UBC Home Page -
UBC Home Page -
UBC Home Page UBC Home Page -
News Events Directories Search UBC myUBC Login
- -
UBC Public Affairs
UBC Reports
UBC Reports Extras
Goal / Circulation / Deadlines
Letters to the Editor & Opinion Pieces / Feedback
UBC Reports Archives
Media Releases
Services for Media
Services for the Community
Services for UBC Faculty & Staff
Find UBC Experts
Search Site
More than Canadians, Australian youth value flexibility over predictability - photo by Martin Dee
More than Canadians, Australian youth value flexibility over predictability - photo by Martin Dee

UBC Reports | Vol. 51 | No. 11 | Nov. 3, 2005

How do B.C. Youth Compare with Australian Counterparts?

Both B.C. and Australian youth view post-secondary education as the norm and a vital investment for their future. However, unlike Canadians, Australian young people show greater ambivalence about the value of their education and are more likely to be part-time students.

UBC Education Prof. Lesley Andres and Australian youth scholar Johanna Wyn are conducting the first comparative study of Canadian and Australian young adults. They will explore how the two countries’ educational and labour market policies shape and impact the lives of young people.

Wyn is the Director of the Youth Research Centre at Faculty of Education, University of Melbourne. Her project, Life Patterns tracks 14 years in the life of 2,000 individuals between 1991 and 2004. Participants are from Australia’s southern state of Victoria, which has a population of four million.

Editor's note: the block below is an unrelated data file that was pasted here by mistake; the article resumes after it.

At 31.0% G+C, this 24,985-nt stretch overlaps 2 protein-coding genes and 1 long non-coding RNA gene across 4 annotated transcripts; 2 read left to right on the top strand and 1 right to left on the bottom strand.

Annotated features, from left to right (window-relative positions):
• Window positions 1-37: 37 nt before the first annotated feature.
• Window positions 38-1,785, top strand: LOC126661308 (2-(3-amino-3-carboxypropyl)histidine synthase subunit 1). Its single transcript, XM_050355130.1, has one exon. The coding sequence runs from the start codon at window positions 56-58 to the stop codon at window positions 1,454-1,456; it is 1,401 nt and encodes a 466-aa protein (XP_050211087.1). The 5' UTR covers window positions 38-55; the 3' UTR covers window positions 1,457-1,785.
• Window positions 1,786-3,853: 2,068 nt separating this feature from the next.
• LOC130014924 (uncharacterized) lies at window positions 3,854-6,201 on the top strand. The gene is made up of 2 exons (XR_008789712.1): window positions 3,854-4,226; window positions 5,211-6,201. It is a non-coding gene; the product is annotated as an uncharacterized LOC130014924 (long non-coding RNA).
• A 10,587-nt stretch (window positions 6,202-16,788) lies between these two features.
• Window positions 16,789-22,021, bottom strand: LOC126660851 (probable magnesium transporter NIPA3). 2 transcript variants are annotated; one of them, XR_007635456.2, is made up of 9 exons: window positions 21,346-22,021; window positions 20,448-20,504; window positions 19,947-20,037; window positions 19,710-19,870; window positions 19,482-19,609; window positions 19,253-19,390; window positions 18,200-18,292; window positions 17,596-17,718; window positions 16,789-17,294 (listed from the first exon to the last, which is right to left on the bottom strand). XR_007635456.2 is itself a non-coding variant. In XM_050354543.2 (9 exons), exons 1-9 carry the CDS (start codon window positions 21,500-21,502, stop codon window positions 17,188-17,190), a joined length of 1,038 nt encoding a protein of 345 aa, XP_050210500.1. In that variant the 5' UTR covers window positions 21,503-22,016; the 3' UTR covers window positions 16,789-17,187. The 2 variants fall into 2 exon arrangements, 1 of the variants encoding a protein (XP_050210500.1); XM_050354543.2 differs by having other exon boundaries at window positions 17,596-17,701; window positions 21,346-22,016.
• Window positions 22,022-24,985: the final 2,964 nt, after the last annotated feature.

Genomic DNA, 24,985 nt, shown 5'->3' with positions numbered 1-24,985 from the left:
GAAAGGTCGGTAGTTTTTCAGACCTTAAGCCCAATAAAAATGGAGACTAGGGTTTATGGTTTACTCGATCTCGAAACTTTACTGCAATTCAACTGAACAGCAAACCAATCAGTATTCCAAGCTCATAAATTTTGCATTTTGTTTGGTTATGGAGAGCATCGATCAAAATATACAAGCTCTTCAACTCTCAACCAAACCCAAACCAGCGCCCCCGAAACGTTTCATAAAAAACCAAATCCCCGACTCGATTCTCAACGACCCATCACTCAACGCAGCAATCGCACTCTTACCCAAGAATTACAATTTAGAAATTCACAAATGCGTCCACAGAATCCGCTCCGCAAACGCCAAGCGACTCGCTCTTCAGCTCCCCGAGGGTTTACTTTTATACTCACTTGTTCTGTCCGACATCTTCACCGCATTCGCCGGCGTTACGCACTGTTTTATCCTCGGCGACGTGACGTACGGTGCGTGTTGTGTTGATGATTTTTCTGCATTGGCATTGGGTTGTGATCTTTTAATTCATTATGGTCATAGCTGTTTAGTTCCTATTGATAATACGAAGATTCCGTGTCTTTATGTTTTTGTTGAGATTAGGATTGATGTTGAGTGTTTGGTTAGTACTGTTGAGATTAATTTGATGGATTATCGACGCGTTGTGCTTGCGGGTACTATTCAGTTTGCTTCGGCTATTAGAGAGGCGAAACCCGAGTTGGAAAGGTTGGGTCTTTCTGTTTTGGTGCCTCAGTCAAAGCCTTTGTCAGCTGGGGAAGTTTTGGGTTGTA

Wyn and Andres developed their projects independently, but are finding striking parallels given that Canada and Australia are both Pacific Rim nations with multi-ethnic societies. As former British colonies, they share similar traditions, educational and political systems.

“For both countries, there are clear class-based patterns in young people’s employment patterns,” says Wyn.
As for the differences, Wyn says that when it comes to security, Australian youth -- more so than Canadians -- value flexibility over predictability.

“The Australian data shows that this generation strives to achieve a balance in life between employment and other life interests. They believe that their own personal development is crucial to their success.”

- - -  

Last reviewed 22-Sep-2006

to top | UBC.ca » UBC Public Affairs

UBC Public Affairs
310 - 6251 Cecil Green Park Road, Vancouver, BC Canada V6T 1Z1
tel 604.822.3131 | fax 604.822.2684 | e-mail public.affairs@ubc.ca

© Copyright The University of British Columbia, all rights reserved.